In a generation of immediacy and impatience due to social media and the convenience of the internet, we must know the power of expectations and the destruction they can cause. By assuming your partner is just like you or matches the stereotypes of other dating couples as portrayed in the media, you can destroy a relationship.


Be honest about your desires but also flexible.


4) Stay open and honest.


Telling the truth will save you a world of trouble. I am not saying that the truth will always bring healing to a relationship, BUT it is the gateway to understanding and brings the potential of forgiveness. Hiding behind lies and deception is the fastest way to betray someone's trust and demolish their respect for you.


Would you admire someone who so easily and without regret deceives you? Most likely not.


Let your partner know what you are struggling with, what obstacles you are facing and if there is a way for them to help you face them. Likewise, be open and honest in asking them where you can improve, how can you serve them or care for them better? What is it they need that you can direct them to or provide for them?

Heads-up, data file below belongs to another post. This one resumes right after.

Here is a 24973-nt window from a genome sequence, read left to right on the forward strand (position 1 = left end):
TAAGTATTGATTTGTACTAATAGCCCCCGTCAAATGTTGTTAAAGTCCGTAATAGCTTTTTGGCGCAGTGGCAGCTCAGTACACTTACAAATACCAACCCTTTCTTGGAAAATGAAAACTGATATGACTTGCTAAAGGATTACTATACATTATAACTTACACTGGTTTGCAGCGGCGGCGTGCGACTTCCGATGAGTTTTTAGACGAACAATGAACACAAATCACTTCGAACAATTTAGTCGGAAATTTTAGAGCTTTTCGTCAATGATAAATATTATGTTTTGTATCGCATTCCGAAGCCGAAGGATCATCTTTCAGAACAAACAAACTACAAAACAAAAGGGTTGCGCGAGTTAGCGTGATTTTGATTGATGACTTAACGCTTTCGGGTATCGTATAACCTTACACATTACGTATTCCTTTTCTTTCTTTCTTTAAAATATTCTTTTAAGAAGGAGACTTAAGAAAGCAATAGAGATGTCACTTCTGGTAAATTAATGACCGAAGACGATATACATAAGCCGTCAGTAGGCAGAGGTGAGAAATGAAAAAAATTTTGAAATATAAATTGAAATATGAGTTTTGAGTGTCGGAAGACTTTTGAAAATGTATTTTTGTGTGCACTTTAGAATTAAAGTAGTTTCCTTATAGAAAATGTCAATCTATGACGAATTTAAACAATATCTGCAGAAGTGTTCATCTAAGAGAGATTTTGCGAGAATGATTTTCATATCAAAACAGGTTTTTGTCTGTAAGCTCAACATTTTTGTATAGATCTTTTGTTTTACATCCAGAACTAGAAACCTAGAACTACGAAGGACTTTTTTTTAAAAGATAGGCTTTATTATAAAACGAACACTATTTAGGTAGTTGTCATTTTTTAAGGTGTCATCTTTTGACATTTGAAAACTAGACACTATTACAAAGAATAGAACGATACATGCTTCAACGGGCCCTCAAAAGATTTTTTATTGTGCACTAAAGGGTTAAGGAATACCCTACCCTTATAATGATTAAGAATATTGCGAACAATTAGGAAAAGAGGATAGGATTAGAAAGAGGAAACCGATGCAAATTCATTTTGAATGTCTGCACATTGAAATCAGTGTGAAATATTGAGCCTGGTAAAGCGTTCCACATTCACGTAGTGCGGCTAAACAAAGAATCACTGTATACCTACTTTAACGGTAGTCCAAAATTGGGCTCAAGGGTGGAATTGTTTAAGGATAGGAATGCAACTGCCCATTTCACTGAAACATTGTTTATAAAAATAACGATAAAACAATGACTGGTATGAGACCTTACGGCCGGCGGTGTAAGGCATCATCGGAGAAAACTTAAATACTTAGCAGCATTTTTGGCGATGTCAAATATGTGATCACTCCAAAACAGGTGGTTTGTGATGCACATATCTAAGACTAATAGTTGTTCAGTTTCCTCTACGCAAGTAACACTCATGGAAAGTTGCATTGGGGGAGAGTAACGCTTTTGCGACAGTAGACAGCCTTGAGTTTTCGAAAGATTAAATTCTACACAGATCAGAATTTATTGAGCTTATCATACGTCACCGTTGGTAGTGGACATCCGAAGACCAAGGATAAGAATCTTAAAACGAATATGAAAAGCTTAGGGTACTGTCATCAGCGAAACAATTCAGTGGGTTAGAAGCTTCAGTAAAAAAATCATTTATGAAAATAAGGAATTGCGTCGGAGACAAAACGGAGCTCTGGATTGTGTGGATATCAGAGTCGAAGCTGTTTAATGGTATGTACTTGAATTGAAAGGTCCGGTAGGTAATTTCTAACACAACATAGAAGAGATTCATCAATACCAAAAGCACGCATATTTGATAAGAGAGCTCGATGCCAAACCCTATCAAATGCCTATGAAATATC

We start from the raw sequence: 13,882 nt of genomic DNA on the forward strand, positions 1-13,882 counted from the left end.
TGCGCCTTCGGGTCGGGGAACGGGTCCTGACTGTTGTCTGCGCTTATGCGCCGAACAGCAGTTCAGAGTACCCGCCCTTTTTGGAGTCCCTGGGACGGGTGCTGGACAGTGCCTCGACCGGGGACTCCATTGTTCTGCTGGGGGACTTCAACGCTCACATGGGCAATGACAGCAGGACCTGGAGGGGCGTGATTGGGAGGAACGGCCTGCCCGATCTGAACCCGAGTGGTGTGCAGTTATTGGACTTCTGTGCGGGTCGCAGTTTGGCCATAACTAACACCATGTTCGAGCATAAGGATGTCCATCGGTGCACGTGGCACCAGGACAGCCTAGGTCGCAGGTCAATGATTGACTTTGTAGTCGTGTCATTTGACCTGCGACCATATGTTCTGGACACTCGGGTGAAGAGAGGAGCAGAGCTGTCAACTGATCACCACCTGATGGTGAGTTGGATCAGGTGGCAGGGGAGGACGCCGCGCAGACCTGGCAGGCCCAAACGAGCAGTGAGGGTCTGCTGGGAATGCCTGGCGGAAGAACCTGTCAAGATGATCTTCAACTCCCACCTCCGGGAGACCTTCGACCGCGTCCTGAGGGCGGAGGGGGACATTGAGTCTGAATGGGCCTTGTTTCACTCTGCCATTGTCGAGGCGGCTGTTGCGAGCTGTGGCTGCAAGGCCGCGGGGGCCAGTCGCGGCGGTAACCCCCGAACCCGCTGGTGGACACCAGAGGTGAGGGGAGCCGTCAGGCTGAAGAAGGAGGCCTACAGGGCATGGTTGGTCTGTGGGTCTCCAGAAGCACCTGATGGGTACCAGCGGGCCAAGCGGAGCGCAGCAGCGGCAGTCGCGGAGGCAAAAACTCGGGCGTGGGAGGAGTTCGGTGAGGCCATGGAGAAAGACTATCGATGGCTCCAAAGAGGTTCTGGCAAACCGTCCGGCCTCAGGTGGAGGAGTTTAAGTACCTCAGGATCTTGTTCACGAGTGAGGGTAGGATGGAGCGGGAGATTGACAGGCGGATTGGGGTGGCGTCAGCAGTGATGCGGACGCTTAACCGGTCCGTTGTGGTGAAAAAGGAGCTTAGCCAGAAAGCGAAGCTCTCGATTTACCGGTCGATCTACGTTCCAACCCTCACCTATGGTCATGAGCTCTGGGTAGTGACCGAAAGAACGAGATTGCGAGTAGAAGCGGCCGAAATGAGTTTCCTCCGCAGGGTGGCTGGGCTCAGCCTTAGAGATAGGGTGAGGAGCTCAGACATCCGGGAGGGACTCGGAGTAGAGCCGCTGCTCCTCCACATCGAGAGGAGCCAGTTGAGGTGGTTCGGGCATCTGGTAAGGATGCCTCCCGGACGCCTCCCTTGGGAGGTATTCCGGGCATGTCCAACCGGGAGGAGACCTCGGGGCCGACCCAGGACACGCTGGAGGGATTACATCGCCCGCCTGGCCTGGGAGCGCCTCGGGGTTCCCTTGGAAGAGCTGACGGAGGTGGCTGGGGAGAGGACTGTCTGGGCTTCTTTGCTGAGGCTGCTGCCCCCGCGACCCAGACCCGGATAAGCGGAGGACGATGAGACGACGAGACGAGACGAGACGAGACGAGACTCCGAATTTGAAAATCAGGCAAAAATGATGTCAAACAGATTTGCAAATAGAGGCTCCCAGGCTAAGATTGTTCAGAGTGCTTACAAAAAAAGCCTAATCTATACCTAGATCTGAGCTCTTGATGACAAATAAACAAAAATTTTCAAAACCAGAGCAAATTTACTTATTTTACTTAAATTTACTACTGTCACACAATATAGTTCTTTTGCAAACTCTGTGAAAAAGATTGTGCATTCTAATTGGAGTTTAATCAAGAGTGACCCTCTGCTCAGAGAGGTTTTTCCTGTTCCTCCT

5) Know their worth.


Showing gratitude and going out of your way to remind your partner how much you admire them, care for them, and enjoy spending time with them goes a long way. 


Remind them of their worth, encourage them and affirm them. Surprise them with flowers or extra quality time because you can. Look them in the eyes and say "You are incredible. Thank you for investing and choosing to care for me." We shy away from compliments more and more because we are scared to be honest and real.


Not all relationships, even if based on respect, will remain. However, if you can approach a relationship with respect and give love, how much more can you serve the people around you no matter how different they are from you.


When I first began dating my husband Matt, I had never been in a relationship before. I didn't know the "ins" and "outs" of dating or how to approach such a fragile state of companionship blended together with attraction and admiration. We were friends, but as it evolved into a dating relationship, I had no idea of the difference between healthy and unhealthy expectations. We didn't share our communication desires.  We also let physicality drive our second year of dating, and soon enough, found ourselves more acquainted with our skin rather than one another's heart and soul.


In our third year of dating, we knew we were discontent and finally had the hard conversation orienting around the questions - "How can I respect you more? How can I listen to your needs better? How can I better serve and encourage you?" This open communication style allowed us to grow together and choose to serve and respect one another. This pattern then led us to marriage, a lifetime of choosing to love each other as we change.  Marriage is messy, and we still have these conversations and fall short of how we should care for one another. However, we are trying, constantly trying to be a better husband and wife than we were the day before and will continue to try to do better every day until death parts us.